Fear is not your enemy. It is a compass pointing you to the areas where you need to grow.
~ Steve Pavlina
Alex Mansfield holding two Pythons
Julius Squeezer was a hit with many of my second-grade classmates, but for me he was terrifying. The zookeeper’s voice was calm as he explained that Julius would not hurt us. The yellow Burmese python was a happy tenant of the Children’s Zoo and traveled to classrooms to help schoolkids learn about the wild. His eyes were piercing, and though I was careful to stay to the outside of the circle of kids gathered around him, I felt like he was looking straight at me.
Snakes of all kinds are still one of my greatest fears.
So when I saw the small brown garden snake nestling against the warmth of the porch last spring I stopped and changed course. It was several days before I could bring myself to come or go through the front door of my house. In fact, had I come upon him sunning himself on a walking trail I would never have passed that way again! I realize my aversion is extreme and unrealistic. Most snakes are not even capable of harming me. But still, my inner world is jolted by the site of one.
I wonder, why snakes? I don’t mind worms, lizards, mice, or spiders. But I will go to great lengths to avoid an encounter with a snake. Even an image of a snake. Some say people are simply hard-wired to fear snakes; a fear that has been passed down from our ancestors through our collective unconscious. Stories also vilify snakes. For example, in the Christian tradition, a snake in the Garden of Eden coerces Eve to transgress God’s instructions. As the story is shared through the millennia, snakes come to represent a lurking danger or demonic threat.
I am not sure exactly what in my life and shared past has contributed to my fear of snakes, but I do know that I am constantly on the lookout for them anytime I am outdoors. This fear is a preoccupation that tamps down my experience of nature and keeps me from fully soaking in the glories of the natural world.
I wonder about what this fear may be pointing to in my deep inner world. If it is true that we sometimes seek to avoid those things our soul is asking us to explore, coming to some sense of peace with snakes is a necessary spiritual task for me. I hope to take small steps toward welcoming snakes as a part of the created world, so I can open myself up to all that I miss when scanning the ground ahead of every step.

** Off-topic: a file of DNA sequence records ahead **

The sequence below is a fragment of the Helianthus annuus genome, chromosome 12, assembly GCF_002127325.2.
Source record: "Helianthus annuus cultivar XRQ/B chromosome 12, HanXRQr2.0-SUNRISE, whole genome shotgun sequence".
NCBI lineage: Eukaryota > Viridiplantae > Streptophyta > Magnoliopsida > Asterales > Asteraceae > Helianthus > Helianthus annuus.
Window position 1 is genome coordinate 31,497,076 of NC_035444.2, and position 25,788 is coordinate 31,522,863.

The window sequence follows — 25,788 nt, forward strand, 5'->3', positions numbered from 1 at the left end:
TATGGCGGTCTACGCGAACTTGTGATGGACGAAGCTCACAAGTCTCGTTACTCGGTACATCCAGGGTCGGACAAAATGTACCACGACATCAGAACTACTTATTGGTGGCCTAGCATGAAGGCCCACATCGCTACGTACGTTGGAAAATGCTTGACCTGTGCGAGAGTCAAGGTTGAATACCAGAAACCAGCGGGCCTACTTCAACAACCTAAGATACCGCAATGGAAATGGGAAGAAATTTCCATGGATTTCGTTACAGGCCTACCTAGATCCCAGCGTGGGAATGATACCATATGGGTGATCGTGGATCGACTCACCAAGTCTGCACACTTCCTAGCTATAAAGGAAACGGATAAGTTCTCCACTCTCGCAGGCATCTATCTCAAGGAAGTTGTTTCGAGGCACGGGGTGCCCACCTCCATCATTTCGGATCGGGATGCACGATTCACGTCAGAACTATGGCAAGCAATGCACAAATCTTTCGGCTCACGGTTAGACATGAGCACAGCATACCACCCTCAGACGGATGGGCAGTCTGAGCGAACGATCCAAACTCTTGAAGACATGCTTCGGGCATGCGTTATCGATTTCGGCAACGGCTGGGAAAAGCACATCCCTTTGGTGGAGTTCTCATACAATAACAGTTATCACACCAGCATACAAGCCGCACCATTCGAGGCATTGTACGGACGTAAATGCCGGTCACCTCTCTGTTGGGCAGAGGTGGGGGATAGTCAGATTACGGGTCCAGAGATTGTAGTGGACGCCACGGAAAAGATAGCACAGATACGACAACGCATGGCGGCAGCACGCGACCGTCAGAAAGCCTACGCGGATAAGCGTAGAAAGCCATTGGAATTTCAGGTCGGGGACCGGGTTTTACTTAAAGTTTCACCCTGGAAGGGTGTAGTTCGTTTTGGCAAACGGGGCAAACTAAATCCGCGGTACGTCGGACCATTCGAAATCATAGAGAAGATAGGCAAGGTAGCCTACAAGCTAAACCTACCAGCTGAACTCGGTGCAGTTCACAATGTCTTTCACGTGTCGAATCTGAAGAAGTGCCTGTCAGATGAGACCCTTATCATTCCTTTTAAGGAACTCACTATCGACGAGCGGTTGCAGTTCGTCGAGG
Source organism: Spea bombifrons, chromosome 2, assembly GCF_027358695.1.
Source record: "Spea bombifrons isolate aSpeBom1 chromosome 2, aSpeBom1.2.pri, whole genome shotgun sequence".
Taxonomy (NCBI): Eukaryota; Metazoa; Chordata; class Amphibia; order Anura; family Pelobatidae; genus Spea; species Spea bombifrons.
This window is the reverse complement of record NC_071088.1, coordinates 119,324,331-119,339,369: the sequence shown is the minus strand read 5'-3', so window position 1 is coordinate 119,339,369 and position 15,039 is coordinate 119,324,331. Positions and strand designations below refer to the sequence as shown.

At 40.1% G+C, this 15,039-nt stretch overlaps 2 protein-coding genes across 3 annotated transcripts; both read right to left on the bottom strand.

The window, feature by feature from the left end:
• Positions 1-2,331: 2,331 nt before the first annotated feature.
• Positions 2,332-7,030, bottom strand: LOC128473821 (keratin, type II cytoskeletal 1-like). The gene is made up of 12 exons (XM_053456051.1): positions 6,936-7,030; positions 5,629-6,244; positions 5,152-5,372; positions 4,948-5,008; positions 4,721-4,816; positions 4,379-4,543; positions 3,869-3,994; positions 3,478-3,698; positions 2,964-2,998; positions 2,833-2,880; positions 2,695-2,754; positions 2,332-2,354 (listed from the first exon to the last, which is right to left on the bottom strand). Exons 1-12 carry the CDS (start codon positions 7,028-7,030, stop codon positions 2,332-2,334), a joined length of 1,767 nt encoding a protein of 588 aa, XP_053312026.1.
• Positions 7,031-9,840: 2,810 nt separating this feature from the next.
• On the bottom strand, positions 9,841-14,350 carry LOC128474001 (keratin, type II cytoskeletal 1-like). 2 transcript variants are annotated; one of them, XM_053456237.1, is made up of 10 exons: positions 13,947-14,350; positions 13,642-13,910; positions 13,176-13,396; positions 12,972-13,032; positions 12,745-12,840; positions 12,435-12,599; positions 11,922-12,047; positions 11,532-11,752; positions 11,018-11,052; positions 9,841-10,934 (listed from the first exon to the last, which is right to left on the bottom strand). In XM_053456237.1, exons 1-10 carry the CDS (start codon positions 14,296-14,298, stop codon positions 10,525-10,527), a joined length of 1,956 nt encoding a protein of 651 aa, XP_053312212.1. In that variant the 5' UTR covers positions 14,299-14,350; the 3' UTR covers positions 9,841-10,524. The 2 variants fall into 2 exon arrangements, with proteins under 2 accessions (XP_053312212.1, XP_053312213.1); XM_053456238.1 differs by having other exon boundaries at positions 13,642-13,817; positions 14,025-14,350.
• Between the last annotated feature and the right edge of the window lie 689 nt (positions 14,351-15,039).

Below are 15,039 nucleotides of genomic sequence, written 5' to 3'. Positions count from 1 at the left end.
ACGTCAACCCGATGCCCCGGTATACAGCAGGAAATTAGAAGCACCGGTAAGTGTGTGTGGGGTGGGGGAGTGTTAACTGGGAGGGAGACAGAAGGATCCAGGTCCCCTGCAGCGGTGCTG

My mother-in-law is an avid gardener. She told me once that she has an agreement with snakes. They are free to share her garden as long as they don’t startle her. When she comes across one, especially if he looks familiar, she has a chat with the snake, reminding them of the agreement. That little exchange lessens her anxiety and helps her keep gardening. How clever! She re-frames her fear as a relationship that can be managed on her terms. Likewise, my friend Tina has taught me how to gracefully face a fear. One morning while filling the bird feeder in her backyard sanctuary she looked up to see a long black snake coiled around the tree, looking at her. He lifted his head and his tongue flicked. Though startled, she managed to greet him, “oh hello there.” When she told me, she chuckled and shared a picture of him (below). Again, I envied her ability to keep fears in a rational place and to keep them in perspective with some lighthearted words and actions. I seek such strength.
Rat Snake, Tina Clark’s Garden, Macon GA
I read a poll recently that indicated fear of snakes ranks third on a list of people’s most common fears. Number1 on the list was a trip to the dentist and number 2 the fear of small spaces. Though many fear snakes, they also represent transformation. They shed their skin several times a year, as they grow. Before the skin sheds, it covers their eyes as an opaque film, impairing their vision until the old layer of skin is left behind. So, any hoped-for transformation in our human lives can be represented by a snake.
In my effort to think of snakes differently, to get beyond my inhibition and fully enjoy nature, I think of shedding a layer of anxiety and preoccupation that will allow my eyes to see natural beauty more clearly. Though I will likely continue to skip the reptile house at the zoo, I hope to someday be able to pass a snake and bid him a good day.
Keeping my eyes up and engaged with the beauty that unfolds in every natural setting is like setting aside clouded fear-based eyes in favor of splendor-seeking spiritual eyes.
What is it you fear? What is your fear asking you to tend to? Fears come in all sizes and intensities. And some are so life-altering they require professional counseling or medical intervention. For those fears that seem more manageable at the moment, I hope you will consider sharing them with your spiritual companions. Seek their help in thinking of small steps toward safe encounters which will enrich your inner world.